ASCII Tables for Clearer Testing

I often find it difficult to understand a test. This can happen when the test was written by someone else, or even when I wrote it myself mere months ago. Usually the heart of the test is simple and each line of code is easily understood, but the context and setup can be extensive and located far away.

I’ve started using ASCII tables to define the initial test data. These tables are both concise and easy to understand, and that leads to simpler tests that are easier to maintain.

For context, at Indiegogo we use rspec, jasmine, and other testing frameworks in the Behavior-Driven Development category. Our tests will often specify nested contexts that enumerate possible states before adding our expectations. A typical test looks something like this:

With this structure you know every possible state is tested.

Unfortunately, these structures often explode into huge files with thousands of lines of code. It’s pretty difficult to know the expected state for a line of code when the test data is initialized in multiple places hundreds of lines away.

Now, consider an alternative organization for the example above using ASCII tables:

The table provides a concise and easily-understood presentation of the various states and the expected result.

This is not a new idea. Ward Cunningham’s Fit: Framework for Integrated Test and Bob Martin’s FitNesse both show state and expectations in tables, but making tables with ASCII characters means that you can embed these in existing test files, yielding many of the benefits of Fit and FitNesse without adopting the whole framework.

Introducing The ATV Gem

We initially added tables as here documents to some spec files and parsed them with locally-defined methods. Now we have extracted these table-parsing methods and created an open source project on GitHub, as well as the ATV (ASCII Table Values) ruby gem.

Building Tests With ATV

ATV returns your data as strings. Your code can use those strings however you want:

You can insert dynamic values using string interpolation:

With a little meta-programming you can include methods that are rspec assertions:

One challenge with expressing rspec assertions in tables is keeping the rspec failure message meaningful. Normally that message is generated from the describe, contexts and example descriptions.

A possible remedy uses the table to dynamically create the complete rspec example, including the description. Another approach is to add a failure message to your rspec assertion, as we did above.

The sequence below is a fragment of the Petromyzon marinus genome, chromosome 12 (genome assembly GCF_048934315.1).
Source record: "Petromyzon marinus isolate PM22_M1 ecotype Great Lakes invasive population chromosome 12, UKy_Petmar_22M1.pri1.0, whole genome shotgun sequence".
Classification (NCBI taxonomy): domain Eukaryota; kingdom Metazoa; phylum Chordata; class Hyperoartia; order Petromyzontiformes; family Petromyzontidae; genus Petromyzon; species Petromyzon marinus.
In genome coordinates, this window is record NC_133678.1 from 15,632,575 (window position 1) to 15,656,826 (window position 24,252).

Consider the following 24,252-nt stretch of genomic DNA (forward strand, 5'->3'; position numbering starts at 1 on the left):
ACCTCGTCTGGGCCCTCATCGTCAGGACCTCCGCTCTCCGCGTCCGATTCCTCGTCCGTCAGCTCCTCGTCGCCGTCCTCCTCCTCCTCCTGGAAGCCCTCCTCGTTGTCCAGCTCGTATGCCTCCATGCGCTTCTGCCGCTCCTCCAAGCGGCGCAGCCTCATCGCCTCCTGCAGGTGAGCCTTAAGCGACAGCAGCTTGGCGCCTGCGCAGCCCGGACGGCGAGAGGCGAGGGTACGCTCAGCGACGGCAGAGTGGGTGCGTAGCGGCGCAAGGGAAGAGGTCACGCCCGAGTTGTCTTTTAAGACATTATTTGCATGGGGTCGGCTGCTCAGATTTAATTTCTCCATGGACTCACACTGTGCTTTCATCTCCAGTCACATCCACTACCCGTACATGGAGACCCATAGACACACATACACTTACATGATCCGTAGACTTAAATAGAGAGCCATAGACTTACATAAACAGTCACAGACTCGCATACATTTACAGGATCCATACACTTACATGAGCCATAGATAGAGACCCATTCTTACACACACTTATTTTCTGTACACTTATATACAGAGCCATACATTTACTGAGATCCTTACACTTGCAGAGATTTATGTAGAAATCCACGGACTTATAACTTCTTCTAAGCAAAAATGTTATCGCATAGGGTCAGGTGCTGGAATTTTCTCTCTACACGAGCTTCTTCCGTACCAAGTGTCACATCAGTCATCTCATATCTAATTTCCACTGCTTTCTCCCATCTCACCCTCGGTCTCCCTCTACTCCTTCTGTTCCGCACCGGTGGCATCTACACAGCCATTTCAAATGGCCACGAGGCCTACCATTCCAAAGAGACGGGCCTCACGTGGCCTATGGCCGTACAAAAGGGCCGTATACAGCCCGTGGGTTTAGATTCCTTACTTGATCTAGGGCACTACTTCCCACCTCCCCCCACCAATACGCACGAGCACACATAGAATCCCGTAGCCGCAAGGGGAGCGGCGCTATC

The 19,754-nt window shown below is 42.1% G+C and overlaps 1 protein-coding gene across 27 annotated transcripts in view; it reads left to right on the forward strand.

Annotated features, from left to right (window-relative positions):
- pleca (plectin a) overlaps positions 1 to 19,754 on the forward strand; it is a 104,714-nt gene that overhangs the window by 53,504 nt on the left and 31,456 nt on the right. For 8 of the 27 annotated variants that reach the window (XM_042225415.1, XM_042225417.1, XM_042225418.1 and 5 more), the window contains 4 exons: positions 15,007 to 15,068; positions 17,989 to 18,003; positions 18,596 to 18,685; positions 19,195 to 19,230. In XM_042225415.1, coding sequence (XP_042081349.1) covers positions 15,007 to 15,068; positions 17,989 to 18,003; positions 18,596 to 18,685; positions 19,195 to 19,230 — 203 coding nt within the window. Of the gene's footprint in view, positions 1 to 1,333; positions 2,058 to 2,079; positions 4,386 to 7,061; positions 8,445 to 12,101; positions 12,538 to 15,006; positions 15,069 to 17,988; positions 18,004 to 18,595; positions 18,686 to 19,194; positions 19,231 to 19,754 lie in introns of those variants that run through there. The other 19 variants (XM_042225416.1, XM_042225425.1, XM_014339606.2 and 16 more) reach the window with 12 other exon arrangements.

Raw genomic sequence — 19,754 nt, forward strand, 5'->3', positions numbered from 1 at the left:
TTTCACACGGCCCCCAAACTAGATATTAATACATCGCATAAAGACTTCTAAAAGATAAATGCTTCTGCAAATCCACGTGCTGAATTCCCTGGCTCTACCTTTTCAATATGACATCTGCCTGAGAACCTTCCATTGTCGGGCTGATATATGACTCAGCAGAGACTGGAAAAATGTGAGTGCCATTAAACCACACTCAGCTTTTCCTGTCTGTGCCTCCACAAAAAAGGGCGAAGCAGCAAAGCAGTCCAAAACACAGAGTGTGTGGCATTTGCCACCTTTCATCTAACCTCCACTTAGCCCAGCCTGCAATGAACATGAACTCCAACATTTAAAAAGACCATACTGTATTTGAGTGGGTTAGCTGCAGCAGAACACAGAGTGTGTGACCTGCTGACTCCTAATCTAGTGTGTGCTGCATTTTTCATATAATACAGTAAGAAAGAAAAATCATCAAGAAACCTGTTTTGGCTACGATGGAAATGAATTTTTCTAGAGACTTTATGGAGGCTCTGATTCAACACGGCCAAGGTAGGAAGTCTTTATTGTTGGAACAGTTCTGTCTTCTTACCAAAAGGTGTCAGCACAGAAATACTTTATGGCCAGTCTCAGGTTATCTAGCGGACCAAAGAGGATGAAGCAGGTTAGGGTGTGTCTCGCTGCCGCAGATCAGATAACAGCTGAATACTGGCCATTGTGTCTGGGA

Here a method is used to load the data (via ATV) and assign the resulting instances to instance variables so that specific, individual object instances can be accessed in the example:

Tables That Are Not ASCII Tables

Some of my coworkers were inspired by the tables concept but wanted something different. Their approach uses white space to organize a hash for easy reading:

Their solution is concise, easy to understand and easy to create. It’s also actual ruby code making it easier customize. Obviously ASCII tables are not the only way to organize your data.

How do you create these ASCII tables?

The benefit of these tables is easy to see but they may be difficult to create. I suspect most modern editors have modes that ease the creation and maintenance of these tables. I prefer to use the built-in table editor that comes with emacs Org Mode, or you can use the terminal-table gem to create your tables.

RubyMine’s column selection mode helps but I’m hoping this offering will inspire you to create a RubyMine plugin that is column aware like the table editor in org mode. If you do, please share.

Are ASCII tables right for your test?

Scale is important when deciding if you should use an ASCII table or some other approach for establishing test data. An ASCII table is probably overkill if you are initializing just a few variables. Likewise, if your test is initializing 2 or more attributes with two or more states then consider what the initialization would be like if summarized in a table. Also consider organizing your data using arrays and hashes with white space to show structure.

Accessory gems, part II: Local Gemfiles